List of Fentanyl Treatment and Rehab Centers in Newfoundland
The information below will help you on how to find a fentanyl medical detox program in Newfoundland. The list could be incomplete, so if you have any questions, please don't hesitate to contact us at 1-877-254-3348.
Address of the center
The Current State of Fentanyl use in Newfoundland and Labrador
The provincial government and the St. John’s Community Action Group on fentanyl launched a harm-reduction program in 2018 to reduce opioid overdose and the spread of disease through needles. The province has installed metal sharp kiosks and several smaller metal sharp’s boxes at all public locations in St. John’s to help with the safe disposal of needles. These harm-reduction programs that are led by the St. John’s community action group are a partnership between Health and Community Services, the City of St. John’s, Eastern Health, and many other community outreach organizations. Opioid use and addiction and the use of fentanyl are common problems throughout the Maritimes. The goal of the St. Johns Community Action Group is to help increase the awareness of fentanyl to help reduce the risk of overdose and increase access to naloxone. In 2017, outreach workers and addiction workers knew the day would come when fentanyl would turn up in Newfoundland and Labrador. Fentanyl is 100 times more powerful than morphine, and in April of 2017, Eastern Health revealed that fentanyl was responsible for 15 overdose deaths, and within months the number increased to 18. In 2013, fentanyl was responsible for two deaths, and in 2014 the drug was responsible for four deaths. With such a long history of opioid abuse and addiction in the Maritimes, many of these types of opioid deaths can be traced back to the late 1990s. In August of 2016, the Newfoundland and Labrador government supplied 1200 naloxone kits, that were available for free of charge. Drug raids in 2016, turned-up powder heroin that did, in fact, contain fentanyl, and RCMP was already aware that fentanyl would be turning up in the province.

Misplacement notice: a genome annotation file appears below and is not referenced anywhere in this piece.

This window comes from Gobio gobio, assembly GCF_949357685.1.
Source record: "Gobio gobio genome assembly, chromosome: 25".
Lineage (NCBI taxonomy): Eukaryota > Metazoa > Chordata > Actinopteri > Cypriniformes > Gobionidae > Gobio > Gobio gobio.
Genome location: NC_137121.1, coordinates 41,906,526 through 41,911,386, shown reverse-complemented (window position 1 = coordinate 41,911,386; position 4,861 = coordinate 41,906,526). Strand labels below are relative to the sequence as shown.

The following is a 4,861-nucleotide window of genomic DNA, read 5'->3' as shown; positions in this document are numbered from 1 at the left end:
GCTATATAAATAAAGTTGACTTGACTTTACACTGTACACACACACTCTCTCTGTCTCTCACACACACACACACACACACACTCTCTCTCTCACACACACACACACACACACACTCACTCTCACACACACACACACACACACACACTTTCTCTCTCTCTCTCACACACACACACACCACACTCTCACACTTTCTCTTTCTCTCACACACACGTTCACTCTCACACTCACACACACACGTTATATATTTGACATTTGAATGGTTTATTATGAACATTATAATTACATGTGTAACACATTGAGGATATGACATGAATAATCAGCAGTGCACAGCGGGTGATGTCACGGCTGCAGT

INFORMATION ON DRUG REHAB
Fentanyl Followed the Same Path as Other Opioids Entering the Province
Between 2015 and 2017 in Newfoundland and Labrador, there were numerous arrests and drug raids done that found many opioid substances that contained fentanyl. In January 2017, contraband pills that were made to look like OxyContin were discovered in parts of Newfoundland, and the RCMP was warning citizens that these pills did contain fentanyl. In April of 2017, fentanyl was responsible for 15 overdose deaths, and the medical staff at hospitals believed that fentanyl was mixed in with heroin that was being used by these drug addicts, and many other cases involved cocaine and Percocet. Opioids in the Maritimes are continually responsible for crime, addiction, and death, and later this can be linked to fentanyl being found in heroin, cocaine, Percocet, and another type of illicit drugs. By the end of 2017, the province and Newfoundland and Labrador saw 23 people die because of fentanyl, and 57 people were admitted to hospitals because of opioid-related problems. Unfortunately, many of the overdoses that happen within the province cannot always be tracked because many will have naloxone available, but will not call 911 after. The harm-reduction programs, clean needles, and naloxone kits have been helping people, but opioid addiction and the use of fentanyl are an ongoing problem within the province.
Cocaine and Heroin are Becoming More Common in Newfoundland and Labrador